Smoking and axSpA


Can smoking affect your axial spondyloarthritis?

If you have been diagnosed with axial spondyloarthritis (axSpA) and smoke, you could be at risk of worsening your symptoms. There is a link between more widespread joint pain and fatigue in arthritis patients who smoke compared to those who have never smoked. 

How smoking increases the severity of symptoms is not exactly known. Studies suggest that smoking can drive inflammation.


Can smoking affect your treatment?

Research suggests that patients who smoke have a poorer response to treatment and are also less likely to follow their treatment plan. A study conducted in Denmark in 2014, found that non-smokers with arthritis who were being treated with a biological therapy responded better to treatment than smokers. It is believed that smoking may interfere with the body’s ability to absorb these medications.

The good news is that quitting smoking can help the improve people’s response to therapies.

What about e-cigarettes?

E-cigarettes, also known as vaping, are electronic cigarettes that uses battery-operated vaporises with flavoured liquid that releases nicotine and chemicals into your lungs and bloodstream when inhaled. Many people choose to smoke e-cigarettes because they believe it is less harmful than cigarettes. Although, research indicates that e-cigarettes may have less chemicals than regular cigarettes, they are still bad for your health. E-cigarettes have been linked to bone density and mineral loss, an increase in blood pressure and heart rate, and reduces effectiveness of some medications. Health practitioners advise against smoking e-cigarettes, especially if you have an inflammatory condition, like axSpA as it may exacerbate the symptoms.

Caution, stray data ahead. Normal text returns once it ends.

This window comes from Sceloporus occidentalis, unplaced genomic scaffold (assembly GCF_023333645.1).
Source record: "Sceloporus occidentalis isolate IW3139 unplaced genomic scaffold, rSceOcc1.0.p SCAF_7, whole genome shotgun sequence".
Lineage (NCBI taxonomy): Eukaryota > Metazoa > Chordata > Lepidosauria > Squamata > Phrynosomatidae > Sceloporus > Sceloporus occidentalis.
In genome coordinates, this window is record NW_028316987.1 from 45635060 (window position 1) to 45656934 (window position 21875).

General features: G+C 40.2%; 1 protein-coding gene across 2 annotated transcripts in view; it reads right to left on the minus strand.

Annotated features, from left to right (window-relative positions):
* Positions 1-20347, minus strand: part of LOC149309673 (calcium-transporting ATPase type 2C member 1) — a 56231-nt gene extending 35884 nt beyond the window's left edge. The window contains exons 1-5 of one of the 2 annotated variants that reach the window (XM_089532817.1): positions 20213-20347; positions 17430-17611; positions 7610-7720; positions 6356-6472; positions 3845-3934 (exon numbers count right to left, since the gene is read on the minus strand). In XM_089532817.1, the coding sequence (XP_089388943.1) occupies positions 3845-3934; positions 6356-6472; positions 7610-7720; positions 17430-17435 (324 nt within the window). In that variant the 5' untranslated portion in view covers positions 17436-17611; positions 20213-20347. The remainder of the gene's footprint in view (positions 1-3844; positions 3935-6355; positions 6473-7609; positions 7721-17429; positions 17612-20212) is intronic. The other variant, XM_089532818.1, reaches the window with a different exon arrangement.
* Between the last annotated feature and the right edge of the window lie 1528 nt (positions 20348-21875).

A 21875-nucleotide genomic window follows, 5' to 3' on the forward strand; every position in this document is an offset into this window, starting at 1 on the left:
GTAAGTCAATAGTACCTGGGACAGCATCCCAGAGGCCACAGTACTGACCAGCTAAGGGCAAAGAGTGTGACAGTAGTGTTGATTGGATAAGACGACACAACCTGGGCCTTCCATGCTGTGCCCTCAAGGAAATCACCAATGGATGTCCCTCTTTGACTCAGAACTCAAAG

What steps can you take to quite smoking?

Not everyone can quit smoking the same way and what might work for one person may not work for you. It may take a few attempts before you stop smoking completely, but the effort it worth it. Here are a few tips to help you quit smoking:

  • Call the Quitline 13 78 48 to speak with a trained Quit Specialist who can provide advice, encouragement, and support to help you quit.
  • Get help from you doctor who can help develop a strategy and provide advice on nicotine replacement therapies.
  • Tell family and friends who help support and encourage you to quit smoking.
  • Discard all cigarettes, lighters, ashtrays and if you partner smokes, suggest they stop too or only smoke outside and away from you.
  • Go for a walk, drink lots of water and try to find ways to distract yourself when you have a craving.
  • Try to avoid coffee or tea as the caffeine may induce anxiety or restlessness. 


This resource has been developed based on the best available evidence. A full list of references are available upon request.